I remember parnani [maternal great grandmother in India] as a little girl. Always draped in a beautiful, crisp, white, cotton sari, earrings following the curves of her ears, slender long brown hands full of bangles [gold most likely since Indians only wore gold], and a nose ring. But no husband ever accompanying her. In my child’s and adult mind that can only mean that she was a widow. Nani – her daughter and my grandmother – was a widow, too, but she remarried. I never met parnana or nana [my maternal great grandfather and maternal grandfather]. My mother said nana died before any of her seven children were born, and even before she was married off as a young girl pitching marbles on the dirt. I also never met aji [paternal grandmother], but I did meet aja [paternal grandfather], and he too was always clad in white – a white dhoti and a white cotton airy jersey – that covered his lanky, frail, pale body.
I remember how easy it was easy to spot parnani coming down the gravel track to our house. We could see anyone coming down from the Beetham highway as we longed for parnani’s company, and also for the sweets she would bring us. Even a blind person could spot parnani, a slim white figure, dupatta over her head, against the green, lush, abundant mango trees on one side of the track, and the wayward overgrown bushes on the wrong side of the track. From our vantage point, only the mango trees-side mattered, since that’s where the taxis let her off, and where we picked up the neighbor’s Rose mangoes and chenneth that had fallen over their barbed wire. We would run up the road to greet her, take her hands and walk back skippingly to the house. Upon reaching home, she would take out a clean, white, cotton handkerchief full of paradise plum – hard pastel-colored candy, peppered with sugar dust. How we loved that! And her!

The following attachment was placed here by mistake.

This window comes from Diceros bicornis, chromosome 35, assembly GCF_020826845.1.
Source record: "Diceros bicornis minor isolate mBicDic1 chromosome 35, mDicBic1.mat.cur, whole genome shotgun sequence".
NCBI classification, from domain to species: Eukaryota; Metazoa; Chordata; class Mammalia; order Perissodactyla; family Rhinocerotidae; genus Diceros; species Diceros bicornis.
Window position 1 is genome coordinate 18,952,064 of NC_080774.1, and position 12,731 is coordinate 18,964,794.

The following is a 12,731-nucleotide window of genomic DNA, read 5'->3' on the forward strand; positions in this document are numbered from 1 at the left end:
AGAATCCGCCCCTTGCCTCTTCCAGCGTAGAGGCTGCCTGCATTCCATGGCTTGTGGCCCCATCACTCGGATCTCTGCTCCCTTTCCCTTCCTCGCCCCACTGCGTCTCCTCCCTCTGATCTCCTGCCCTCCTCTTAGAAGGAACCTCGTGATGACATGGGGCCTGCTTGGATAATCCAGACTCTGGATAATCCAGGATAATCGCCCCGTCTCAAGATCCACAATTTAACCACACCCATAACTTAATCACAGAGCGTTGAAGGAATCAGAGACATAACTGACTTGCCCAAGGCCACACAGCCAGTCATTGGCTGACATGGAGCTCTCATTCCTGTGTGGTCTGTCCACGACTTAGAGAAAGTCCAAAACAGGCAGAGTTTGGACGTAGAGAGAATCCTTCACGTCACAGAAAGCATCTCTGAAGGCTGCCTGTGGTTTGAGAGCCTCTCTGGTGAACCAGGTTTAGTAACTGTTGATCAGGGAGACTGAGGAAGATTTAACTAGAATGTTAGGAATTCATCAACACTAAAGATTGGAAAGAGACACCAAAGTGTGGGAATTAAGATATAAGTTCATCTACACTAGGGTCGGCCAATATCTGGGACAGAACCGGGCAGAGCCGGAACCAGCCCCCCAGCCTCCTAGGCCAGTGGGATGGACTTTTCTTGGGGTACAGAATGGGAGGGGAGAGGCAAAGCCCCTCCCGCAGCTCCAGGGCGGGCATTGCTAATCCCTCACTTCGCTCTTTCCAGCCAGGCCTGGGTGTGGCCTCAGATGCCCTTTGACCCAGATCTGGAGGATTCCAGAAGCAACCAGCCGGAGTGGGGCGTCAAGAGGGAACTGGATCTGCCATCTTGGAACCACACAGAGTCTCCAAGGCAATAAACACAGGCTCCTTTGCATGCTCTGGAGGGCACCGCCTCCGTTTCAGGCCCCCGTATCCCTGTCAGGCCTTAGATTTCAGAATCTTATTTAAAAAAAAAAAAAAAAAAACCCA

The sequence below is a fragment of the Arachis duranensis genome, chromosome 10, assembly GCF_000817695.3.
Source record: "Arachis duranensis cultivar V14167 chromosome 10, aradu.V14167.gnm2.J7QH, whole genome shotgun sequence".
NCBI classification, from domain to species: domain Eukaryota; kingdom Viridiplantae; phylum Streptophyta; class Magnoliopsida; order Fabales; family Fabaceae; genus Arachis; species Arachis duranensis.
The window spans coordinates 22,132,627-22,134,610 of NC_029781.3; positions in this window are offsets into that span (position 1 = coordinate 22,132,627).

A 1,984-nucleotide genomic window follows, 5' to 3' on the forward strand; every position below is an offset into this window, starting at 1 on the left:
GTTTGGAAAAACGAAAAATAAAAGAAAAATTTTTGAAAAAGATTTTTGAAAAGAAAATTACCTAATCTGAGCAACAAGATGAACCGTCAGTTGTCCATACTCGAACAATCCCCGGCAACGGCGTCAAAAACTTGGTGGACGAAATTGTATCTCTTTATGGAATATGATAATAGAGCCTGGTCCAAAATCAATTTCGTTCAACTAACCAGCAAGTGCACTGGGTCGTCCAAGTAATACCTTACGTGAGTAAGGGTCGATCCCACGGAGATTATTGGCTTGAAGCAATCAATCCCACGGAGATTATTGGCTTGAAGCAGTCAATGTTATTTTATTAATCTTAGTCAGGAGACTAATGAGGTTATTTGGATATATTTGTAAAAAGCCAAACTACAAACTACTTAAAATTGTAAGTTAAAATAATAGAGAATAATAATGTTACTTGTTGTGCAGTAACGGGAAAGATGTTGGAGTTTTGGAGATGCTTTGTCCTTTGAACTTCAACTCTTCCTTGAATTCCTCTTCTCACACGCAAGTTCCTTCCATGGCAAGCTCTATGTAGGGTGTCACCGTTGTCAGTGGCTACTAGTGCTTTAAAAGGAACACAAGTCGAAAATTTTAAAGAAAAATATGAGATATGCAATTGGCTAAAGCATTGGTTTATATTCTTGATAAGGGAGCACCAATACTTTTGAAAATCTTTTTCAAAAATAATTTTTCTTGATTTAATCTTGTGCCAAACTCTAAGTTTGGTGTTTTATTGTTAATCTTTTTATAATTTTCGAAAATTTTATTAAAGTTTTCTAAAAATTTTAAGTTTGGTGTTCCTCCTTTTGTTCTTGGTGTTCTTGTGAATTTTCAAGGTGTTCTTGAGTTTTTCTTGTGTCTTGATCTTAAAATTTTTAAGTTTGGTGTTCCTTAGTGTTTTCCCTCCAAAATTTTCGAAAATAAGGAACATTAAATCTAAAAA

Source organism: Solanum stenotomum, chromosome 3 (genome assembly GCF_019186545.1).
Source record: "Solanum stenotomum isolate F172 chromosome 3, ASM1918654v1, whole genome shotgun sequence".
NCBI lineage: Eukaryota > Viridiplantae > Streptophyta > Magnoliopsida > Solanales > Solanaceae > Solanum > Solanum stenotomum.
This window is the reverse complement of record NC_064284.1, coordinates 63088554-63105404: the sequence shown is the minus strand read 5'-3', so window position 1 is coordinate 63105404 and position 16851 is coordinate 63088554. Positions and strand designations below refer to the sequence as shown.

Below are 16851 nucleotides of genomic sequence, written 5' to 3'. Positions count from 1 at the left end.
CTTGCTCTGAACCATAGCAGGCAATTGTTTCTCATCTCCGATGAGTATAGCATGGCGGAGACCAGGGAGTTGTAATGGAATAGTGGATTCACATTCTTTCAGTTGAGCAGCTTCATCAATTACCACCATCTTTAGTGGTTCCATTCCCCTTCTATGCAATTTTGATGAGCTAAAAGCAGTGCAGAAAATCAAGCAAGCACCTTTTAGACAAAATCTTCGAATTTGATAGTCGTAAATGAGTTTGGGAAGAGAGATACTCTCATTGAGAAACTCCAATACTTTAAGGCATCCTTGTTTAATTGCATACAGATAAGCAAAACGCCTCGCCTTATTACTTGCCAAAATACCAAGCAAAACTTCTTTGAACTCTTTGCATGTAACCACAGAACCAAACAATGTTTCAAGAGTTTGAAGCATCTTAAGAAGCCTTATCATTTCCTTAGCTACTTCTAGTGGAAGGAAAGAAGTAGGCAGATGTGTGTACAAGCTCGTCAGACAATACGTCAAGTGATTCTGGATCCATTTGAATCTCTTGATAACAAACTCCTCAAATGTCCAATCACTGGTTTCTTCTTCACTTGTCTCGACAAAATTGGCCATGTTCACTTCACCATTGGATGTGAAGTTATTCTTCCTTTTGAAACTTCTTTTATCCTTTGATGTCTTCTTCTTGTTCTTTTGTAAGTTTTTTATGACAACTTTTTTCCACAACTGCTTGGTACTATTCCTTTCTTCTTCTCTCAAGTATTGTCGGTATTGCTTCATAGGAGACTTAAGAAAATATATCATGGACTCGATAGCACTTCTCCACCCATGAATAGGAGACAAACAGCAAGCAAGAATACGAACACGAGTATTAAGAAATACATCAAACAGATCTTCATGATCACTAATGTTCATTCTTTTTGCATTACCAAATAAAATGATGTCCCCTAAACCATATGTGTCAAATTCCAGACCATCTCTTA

Parnani didn’t speak a word – English or Hindi – but she visited often. She had come in one of the 320 voyages the British made to the islands from India, starting in 1834. That trip uprooted everything for her since she had to leave behind her Indian-only, pre-partition Hindu and Muslim culture to live among much newness: new peoples [Chinese, Spanish, Portuguese, French, British, Africans], new food, new herbs and spices so important to Indian women, new language and new behaviors. Perhaps she didn’t mix enough, for there was no television to help her assimilate, and would therefore only have spoken Hindi at home, and naturally would have had no opportunities to integrate. But surviving the long, three-month ship ride from India on the kala pani that claimed one third of Indian lives speaks volumes for her. The British had inveigled, kidnapped and held women, including widows, and married men from all parts of India and placed them in coolie holding depots in Calcutta, Lucknow and Faizabad [Coolies: How Britain Reinvented Slavery, a BBC production]. They were then shipped to the islands of Guyana, Trinidad and Suriname, but also to Martinique, Jamaica and Guadeloupe to a lesser extent. The two-thirds of Indians who survived on the trip to the islands intended to go back, but India forgot about them and these newly-minted Indo-Caribbeans – Indians by way of Trinidad, or Trinidadians by way of India – turned their stranded-ness and dislocation into a life in the islands. And if Gandhi did not stop the British exploitation of Indians to the islands and the whole indentureship business in 1917, it would’ve continued, and Trinidad would have become another “little India” like in New York and New Jersey.